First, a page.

Increasing complexity and time commitment of non-executive directors’ roles is the key finding from a survey by the Institute of Directors in Ireland (IoD) of 385 of its members in 2016. The IoD surveyed NEDs from private state and public boards.
The Australian Institute of Company Directors surveyed their members in December 2016 on the issues most likely to keep them ‘awake at night’. The results were identified as follows in order of importance:
- sustainability & long-term growth prospects
- structural change/changing business models
- corporate culture
- business reputation in the community
- legal and regulatory compliance Corporation and the state Corporate governance reform is underway in the UK and indeed in Ireland against a background of government-led reforms. There is a corporate interest in being more responsible and more state-like. This suggests that the lines between corporation and state may be blurring. Similarly, the US elections were beleaguered with accusations of corporations wielding influence on the outcome via large funding for the candidates. Certainly the future lies in greater regulation of corporations and greater expectations of corporate governance standards. This is also occurring when corporations are gathering more power, money and influence than sovereign states, and at a time when the workplace is becoming more transparent and more democratised. Penelope Kenny is a Chartered Accountant, she offers financial control and corporate governance implementation and consulting. She has recently written Corporate Governance for the Irish Arts Sector (2014) published by Chartered Accountants Ireland.
- Chartered accountants are charged as professionals and often as board members to navigate in this increasingly political space, not just to direct and govern but also to influence, guide and comment on compliance and regulation. The duties and responsibilities of board directors are requiring more professionalism and more knowledge. We know our responsibilities do not increase or decrease with the size of the organisations we direct and govern nor with remuneration for these roles, yet those responsibilities are expanding. The boundaries of the study and discipline of corporate governance itself are widening and shifting. As we have seen from the UK prime Minister’s comments on the reform of corporate governance – better corporate governance is a driver for such issues as corporate responsibility, improved profits and more stakeholder engagement, to name but a few. Interesting opportunities abound.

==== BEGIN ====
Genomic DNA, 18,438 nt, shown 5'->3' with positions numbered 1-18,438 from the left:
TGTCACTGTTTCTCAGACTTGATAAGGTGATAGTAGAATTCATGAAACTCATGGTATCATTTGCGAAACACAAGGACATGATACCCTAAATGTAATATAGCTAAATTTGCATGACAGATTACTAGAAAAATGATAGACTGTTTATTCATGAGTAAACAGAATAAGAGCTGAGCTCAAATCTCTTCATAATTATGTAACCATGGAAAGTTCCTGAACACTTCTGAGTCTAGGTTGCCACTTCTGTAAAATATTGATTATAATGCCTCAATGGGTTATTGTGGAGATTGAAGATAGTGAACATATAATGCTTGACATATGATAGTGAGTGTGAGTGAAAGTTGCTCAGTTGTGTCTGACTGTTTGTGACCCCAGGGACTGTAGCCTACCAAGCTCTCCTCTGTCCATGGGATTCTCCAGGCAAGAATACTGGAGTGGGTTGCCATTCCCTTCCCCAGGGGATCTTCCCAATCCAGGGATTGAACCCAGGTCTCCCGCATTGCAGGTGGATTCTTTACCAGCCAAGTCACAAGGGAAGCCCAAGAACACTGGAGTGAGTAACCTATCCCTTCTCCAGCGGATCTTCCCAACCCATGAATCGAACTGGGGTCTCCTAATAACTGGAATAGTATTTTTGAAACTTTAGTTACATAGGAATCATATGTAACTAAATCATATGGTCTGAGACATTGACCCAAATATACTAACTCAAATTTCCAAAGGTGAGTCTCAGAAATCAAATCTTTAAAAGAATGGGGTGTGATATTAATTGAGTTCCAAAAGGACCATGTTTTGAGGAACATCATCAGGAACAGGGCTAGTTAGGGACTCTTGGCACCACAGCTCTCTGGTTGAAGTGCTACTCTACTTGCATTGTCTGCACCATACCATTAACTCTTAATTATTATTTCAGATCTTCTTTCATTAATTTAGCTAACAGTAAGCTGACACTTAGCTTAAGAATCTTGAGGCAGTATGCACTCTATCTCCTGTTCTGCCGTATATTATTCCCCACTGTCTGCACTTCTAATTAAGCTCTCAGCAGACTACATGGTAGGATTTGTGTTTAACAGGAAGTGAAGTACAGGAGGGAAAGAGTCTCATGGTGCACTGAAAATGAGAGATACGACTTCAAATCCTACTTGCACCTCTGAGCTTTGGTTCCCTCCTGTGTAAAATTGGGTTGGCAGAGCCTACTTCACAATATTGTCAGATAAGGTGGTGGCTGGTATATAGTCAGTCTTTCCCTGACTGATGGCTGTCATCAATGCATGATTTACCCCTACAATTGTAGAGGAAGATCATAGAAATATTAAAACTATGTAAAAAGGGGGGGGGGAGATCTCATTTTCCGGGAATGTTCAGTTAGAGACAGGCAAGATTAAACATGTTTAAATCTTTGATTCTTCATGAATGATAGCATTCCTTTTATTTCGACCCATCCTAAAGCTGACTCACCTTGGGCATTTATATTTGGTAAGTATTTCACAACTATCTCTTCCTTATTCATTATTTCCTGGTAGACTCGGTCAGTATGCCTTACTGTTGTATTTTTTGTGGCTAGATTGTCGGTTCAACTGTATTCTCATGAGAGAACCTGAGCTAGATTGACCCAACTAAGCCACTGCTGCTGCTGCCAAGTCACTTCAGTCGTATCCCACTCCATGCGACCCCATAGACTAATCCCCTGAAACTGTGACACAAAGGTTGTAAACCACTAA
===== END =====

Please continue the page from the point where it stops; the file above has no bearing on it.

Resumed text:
- Boards are under pressure to represent a more diverse opinion and to mirror the communities which they serve, meanwhile these communities are becoming more vocal. Peter Cosgrove of CPL showed the recent Chartered Accountants Tech Forum how employees at Mozilla effectively fired their CEO Brendan Eich, through social media pressure, looking remarkably similar to a form of popular voting. (Eich maintained a public stance against gay marriage in 2014 and employees disagreed.)
- In 2016 we saw the rise of a populist, anti-establishment voter. In Ireland, the water charges were an example. The tussle between states and corporations was exposed with the Apple taxes and DeutcheBank fines in a dialogue between Europe and American legislative and tax authorities. As our corporations change in goals and purpose and our governments struggle with the corporate environment, this tectonic abrasion between corporations and governments looks set to continue.
- Directors are showing interest not only in the business environment which delivers profits but also showing an increased self-consciousness about themselves as directors and their roles and responsibilities. Formalising this trend, the Board self assessment questionnaires mandated by the Code of practice for State bodies 2016 requires boards and the audit and risk committees of state boards to self-assess for effectiveness.
This article was originally published on Penelope Kenney LinkedIn profile page.